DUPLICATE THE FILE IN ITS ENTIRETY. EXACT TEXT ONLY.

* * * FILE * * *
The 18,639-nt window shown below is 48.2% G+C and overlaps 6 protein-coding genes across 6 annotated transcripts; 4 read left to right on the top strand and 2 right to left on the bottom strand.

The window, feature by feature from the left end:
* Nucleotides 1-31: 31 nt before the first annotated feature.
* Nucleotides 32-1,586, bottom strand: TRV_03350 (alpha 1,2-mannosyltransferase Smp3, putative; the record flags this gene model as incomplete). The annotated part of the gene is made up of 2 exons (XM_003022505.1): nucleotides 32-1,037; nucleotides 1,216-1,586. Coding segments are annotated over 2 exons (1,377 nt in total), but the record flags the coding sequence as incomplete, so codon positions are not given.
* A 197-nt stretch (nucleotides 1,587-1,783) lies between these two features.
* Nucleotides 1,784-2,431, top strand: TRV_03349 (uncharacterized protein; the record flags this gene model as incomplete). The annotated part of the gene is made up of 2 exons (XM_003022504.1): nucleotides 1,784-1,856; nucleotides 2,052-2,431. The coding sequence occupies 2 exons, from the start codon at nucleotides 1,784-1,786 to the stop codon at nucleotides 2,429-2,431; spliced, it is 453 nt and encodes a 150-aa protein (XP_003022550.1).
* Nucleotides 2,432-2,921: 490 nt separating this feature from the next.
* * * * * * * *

The 18,639-nt window shown below is 48.2% G+C and overlaps 6 protein-coding genes across 6 annotated transcripts; 4 read left to right on the top strand and 2 right to left on the bottom strand.

The window, feature by feature from the left end:
* Nucleotides 1-31: 31 nt before the first annotated feature.
* Nucleotides 32-1,586, bottom strand: TRV_03350 (alpha 1,2-mannosyltransferase Smp3, putative; the record flags this gene model as incomplete). The annotated part of the gene is made up of 2 exons (XM_003022505.1): nucleotides 32-1,037; nucleotides 1,216-1,586. Coding segments are annotated over 2 exons (1,377 nt in total), but the record flags the coding sequence as incomplete, so codon positions are not given.
* A 197-nt stretch (nucleotides 1,587-1,783) lies between these two features.
* Nucleotides 1,784-2,431, top strand: TRV_03349 (uncharacterized protein; the record flags this gene model as incomplete). The annotated part of the gene is made up of 2 exons (XM_003022504.1): nucleotides 1,784-1,856; nucleotides 2,052-2,431. The coding sequence occupies 2 exons, from the start codon at nucleotides 1,784-1,786 to the stop codon at nucleotides 2,429-2,431; spliced, it is 453 nt and encodes a 150-aa protein (XP_003022550.1).
* Nucleotides 2,432-2,921: 490 nt separating this feature from the next.